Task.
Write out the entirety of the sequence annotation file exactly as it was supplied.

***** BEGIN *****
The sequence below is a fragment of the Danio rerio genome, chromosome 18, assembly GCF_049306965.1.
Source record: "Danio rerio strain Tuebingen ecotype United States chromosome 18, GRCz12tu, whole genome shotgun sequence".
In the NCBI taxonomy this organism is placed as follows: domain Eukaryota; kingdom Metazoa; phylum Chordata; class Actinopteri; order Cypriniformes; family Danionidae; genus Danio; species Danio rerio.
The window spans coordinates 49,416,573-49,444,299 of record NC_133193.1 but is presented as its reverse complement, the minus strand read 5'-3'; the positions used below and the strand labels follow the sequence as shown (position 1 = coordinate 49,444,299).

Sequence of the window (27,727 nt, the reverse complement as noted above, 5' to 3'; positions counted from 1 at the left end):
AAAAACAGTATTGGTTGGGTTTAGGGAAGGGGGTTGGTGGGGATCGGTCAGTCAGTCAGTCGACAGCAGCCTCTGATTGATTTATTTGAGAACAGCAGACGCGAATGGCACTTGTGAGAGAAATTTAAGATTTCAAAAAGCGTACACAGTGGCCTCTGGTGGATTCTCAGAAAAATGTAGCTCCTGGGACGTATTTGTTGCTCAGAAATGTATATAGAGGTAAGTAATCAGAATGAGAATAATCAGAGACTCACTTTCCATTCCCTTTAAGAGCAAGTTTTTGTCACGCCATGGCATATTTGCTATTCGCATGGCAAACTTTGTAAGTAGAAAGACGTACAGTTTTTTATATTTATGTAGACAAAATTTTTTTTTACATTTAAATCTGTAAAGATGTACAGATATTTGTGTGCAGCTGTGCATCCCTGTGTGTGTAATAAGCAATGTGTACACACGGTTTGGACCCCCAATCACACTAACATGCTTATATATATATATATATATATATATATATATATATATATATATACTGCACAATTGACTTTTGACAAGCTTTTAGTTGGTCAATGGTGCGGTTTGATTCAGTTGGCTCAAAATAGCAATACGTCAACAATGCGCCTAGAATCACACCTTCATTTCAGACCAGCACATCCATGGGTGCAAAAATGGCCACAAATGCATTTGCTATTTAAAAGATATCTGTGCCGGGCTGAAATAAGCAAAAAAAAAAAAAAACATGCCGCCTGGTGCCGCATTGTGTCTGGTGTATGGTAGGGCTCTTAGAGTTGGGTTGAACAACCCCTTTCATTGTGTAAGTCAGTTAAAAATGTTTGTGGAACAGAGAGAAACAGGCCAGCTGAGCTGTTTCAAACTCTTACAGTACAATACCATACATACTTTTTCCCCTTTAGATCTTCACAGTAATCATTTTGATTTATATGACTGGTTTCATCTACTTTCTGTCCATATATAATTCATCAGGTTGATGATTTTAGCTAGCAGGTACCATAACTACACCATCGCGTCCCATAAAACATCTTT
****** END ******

The sequence below is a fragment of the Danio rerio genome, chromosome 18, assembly GCF_049306965.1.
Source record: "Danio rerio strain Tuebingen ecotype United States chromosome 18, GRCz12tu, whole genome shotgun sequence".
In the NCBI taxonomy this organism is placed as follows: domain Eukaryota; kingdom Metazoa; phylum Chordata; class Actinopteri; order Cypriniformes; family Danionidae; genus Danio; species Danio rerio.
The window spans coordinates 49,416,573-49,444,299 of record NC_133193.1 but is presented as its reverse complement, the minus strand read 5'-3'; the positions used below and the strand labels follow the sequence as shown (position 1 = coordinate 49,444,299).

Sequence of the window (27,727 nt, the reverse complement as noted above, 5' to 3'; positions counted from 1 at the left end):
AAAAACAGTATTGGTTGGGTTTAGGGAAGGGGGTTGGTGGGGATCGGTCAGTCAGTCAGTCGACAGCAGCCTCTGATTGATTTATTTGAGAACAGCAGACGCGAATGGCACTTGTGAGAGAAATTTAAGATTTCAAAAAGCGTACACAGTGGCCTCTGGTGGATTCTCAGAAAAATGTAGCTCCTGGGACGTATTTGTTGCTCAGAAATGTATATAGAGGTAAGTAATCAGAATGAGAATAATCAGAGACTCACTTTCCATTCCCTTTAAGAGCAAGTTTTTGTCACGCCATGGCATATTTGCTATTCGCATGGCAAACTTTGTAAGTAGAAAGACGTACAGTTTTTTATATTTATGTAGACAAAATTTTTTTTTACATTTAAATCTGTAAAGATGTACAGATATTTGTGTGCAGCTGTGCATCCCTGTGTGTGTAATAAGCAATGTGTACACACGGTTTGGACCCCCAATCACACTAACATGCTTATATATATATATATATATATATATATATATATATATATATATACTGCACAATTGACTTTTGACAAGCTTTTAGTTGGTCAATGGTGCGGTTTGATTCAGTTGGCTCAAAATAGCAATACGTCAACAATGCGCCTAGAATCACACCTTCATTTCAGACCAGCACATCCATGGGTGCAAAAATGGCCACAAATGCATTTGCTATTTAAAAGATATCTGTGCCGGGCTGAAATAAGCAAAAAAAAAAAAAAACATGCCGCCTGGTGCCGCATTGTGTCTGGTGTATGGTAGGGCTCTTAGAGTTGGGTTGAACAACCCCTTTCATTGTGTAAGTCAGTTAAAAATGTTTGTGGAACAGAGAGAAACAGGCCAGCTGAGCTGTTTCAAACTCTTACAGTACAATACCATACATACTTTTTCCCCTTTAGATCTTCACAGTAATCATTTTGATTTATATGACTGGTTTCATCTACTTTCTGTCCATATATAATTCATCAGGTTGATGATTTTAGCTAGCAGGTACCATAACTACACCATCGCGTCCCATAAAACATCTTT